EU Members Want to Task New AML Watchdog With Crypto Oversight

EU Members Want to Task New AML Watchdog With Crypto Oversight – A group of EU nations is apparently advocating for the crypto area to be overseen by a new anti-money laundering (AML) body. Concerns that organizations working with digital assets may be involved in the processing of illicit payments are behind the move.

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Several EU member states, led by Germany, have lobbied the European Union to give a planned anti-money laundering (AML) watchdog authority over the crypto sector. Bloomberg said that several countries are concerned that cryptocurrency companies will be used to process illegally obtained assets, citing reliable sources.

Authorities in the EU, including the European Commission (EC), are currently negotiating the design of the regulatory agency, which is set to begin in 2024 and expand its operations over the next two years.

Also Read: Streaming Service Sling TV Adds Crypto Payment Support for Monthly Subscriptions

According to an EU official who, like the other sources for the report, wanted to remain anonymous, “the group is attempting to obtain a more explicit inclusion of crypto businesses in the watchdog’s tasks”.

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After a succession of scandals in recent years that revealed weaknesses in the EU’s regulatory structure that allowed filthy money to flow freely, the bloc is ready to establish the new body. Meanwhile, the expanding crypto industry has opened a new front for law enforcement, with the anonymity of digital assets purportedly enticing criminals and rogue regimes.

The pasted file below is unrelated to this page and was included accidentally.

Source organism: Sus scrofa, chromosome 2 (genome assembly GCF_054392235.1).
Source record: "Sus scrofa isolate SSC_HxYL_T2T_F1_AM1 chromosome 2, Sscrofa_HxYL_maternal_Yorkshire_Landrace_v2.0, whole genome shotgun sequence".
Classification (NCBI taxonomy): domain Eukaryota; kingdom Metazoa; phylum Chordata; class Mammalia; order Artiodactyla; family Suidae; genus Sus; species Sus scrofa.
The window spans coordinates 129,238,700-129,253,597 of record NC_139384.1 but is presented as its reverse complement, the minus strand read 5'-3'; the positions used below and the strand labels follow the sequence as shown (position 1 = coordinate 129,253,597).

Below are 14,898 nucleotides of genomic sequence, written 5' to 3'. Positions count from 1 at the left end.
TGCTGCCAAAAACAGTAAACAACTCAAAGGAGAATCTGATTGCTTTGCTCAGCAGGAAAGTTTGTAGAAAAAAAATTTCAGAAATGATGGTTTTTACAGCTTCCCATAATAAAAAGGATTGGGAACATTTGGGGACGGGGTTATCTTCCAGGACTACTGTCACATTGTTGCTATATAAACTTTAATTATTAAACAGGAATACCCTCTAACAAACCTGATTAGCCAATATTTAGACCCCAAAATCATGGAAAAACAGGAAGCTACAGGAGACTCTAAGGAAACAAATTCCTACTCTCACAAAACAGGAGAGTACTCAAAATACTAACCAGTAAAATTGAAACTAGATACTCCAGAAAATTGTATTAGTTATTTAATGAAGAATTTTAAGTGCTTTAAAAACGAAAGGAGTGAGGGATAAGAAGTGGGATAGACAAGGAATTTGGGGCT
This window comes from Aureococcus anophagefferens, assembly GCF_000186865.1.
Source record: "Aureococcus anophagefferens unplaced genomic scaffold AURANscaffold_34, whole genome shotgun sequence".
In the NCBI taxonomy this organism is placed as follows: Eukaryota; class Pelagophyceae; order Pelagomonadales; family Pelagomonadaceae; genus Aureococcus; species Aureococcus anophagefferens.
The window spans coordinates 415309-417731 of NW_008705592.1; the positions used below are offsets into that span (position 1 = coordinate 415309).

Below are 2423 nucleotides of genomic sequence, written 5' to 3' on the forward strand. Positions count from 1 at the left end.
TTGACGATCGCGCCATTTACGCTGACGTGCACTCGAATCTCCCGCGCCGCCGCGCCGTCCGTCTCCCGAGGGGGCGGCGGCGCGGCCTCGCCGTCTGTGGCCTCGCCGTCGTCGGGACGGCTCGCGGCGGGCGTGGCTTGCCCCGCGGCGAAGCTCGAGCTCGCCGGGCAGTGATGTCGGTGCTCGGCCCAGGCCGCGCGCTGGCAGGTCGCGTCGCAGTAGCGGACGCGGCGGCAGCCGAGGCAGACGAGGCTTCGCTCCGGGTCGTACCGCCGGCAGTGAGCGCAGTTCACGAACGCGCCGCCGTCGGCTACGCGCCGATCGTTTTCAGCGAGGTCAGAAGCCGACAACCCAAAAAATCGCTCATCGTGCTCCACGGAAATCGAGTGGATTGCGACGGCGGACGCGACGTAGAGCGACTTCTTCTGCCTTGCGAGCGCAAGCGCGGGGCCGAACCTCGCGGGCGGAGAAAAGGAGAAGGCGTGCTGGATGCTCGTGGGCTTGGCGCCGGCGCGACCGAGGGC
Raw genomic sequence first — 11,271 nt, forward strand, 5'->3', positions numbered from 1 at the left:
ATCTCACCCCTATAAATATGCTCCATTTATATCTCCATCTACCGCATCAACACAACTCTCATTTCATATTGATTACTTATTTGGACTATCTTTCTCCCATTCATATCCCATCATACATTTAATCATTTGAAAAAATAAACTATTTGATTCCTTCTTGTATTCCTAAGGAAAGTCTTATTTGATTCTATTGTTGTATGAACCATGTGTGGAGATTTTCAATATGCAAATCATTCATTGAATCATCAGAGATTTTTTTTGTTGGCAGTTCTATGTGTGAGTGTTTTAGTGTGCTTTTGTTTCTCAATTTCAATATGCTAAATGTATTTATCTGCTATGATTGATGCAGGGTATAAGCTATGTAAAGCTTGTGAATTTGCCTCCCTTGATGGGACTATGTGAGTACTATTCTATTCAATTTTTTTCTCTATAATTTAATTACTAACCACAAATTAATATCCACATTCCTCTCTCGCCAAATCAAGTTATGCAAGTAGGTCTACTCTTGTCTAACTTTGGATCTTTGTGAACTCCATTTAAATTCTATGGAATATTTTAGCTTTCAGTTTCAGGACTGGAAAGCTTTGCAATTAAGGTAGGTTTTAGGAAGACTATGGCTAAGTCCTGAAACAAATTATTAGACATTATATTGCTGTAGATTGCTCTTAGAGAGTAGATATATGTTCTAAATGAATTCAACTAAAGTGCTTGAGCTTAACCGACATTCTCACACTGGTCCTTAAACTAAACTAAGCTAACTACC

Austria, Spain, Luxembourg, Italy, and the Netherlands are among the countries that have pledged their support to Germany’s effort. They want the new European watchdog’s mandate to include the most risky cross-border firms, such as banks, other financial institutions, and crypto service providers, according to the diplomat. The European Commission’s proposal from July 2021 only makes a passing reference to “virtual assets.”

The executive body has declined to comment, and the notion has yet to be discussed by member states. According to the officials interviewed, it is yet uncertain if the adjustments will be well-received. Furthermore, the legal texts will be decided by the European Parliament.

Luis Garicano, a key EU legislator who supports the initiative, stated:

“Given that crypto assets are one of the more susceptible to money laundering operations, it is critical that the new EU authority’s scope specifically encompasses them.”

Also Read: US Lawmaker Introduces Bill to Protect Privacy in Cryptocurrency Transactions

EU Members Want to Task New AML Watchdog With Crypto Oversight – National authorities are currently in charge of countering money laundering in the EU, which limits their efficacy and calls into question their independence. Several big scandals have rocked Europe’s financial sector in the last decade, notably the laundering of Russian funds through Danske Bank’s Baltic operations and Latvia’s ABLV Bank.

Illicit transactions increased by 80% to an all-time high of $14 billion last year, according to Chainalysis, a blockchain forensics business. Despite this, crime-related flows account for a minor portion of total crypto transaction volume, which has also witnessed a significant growth in 2021.

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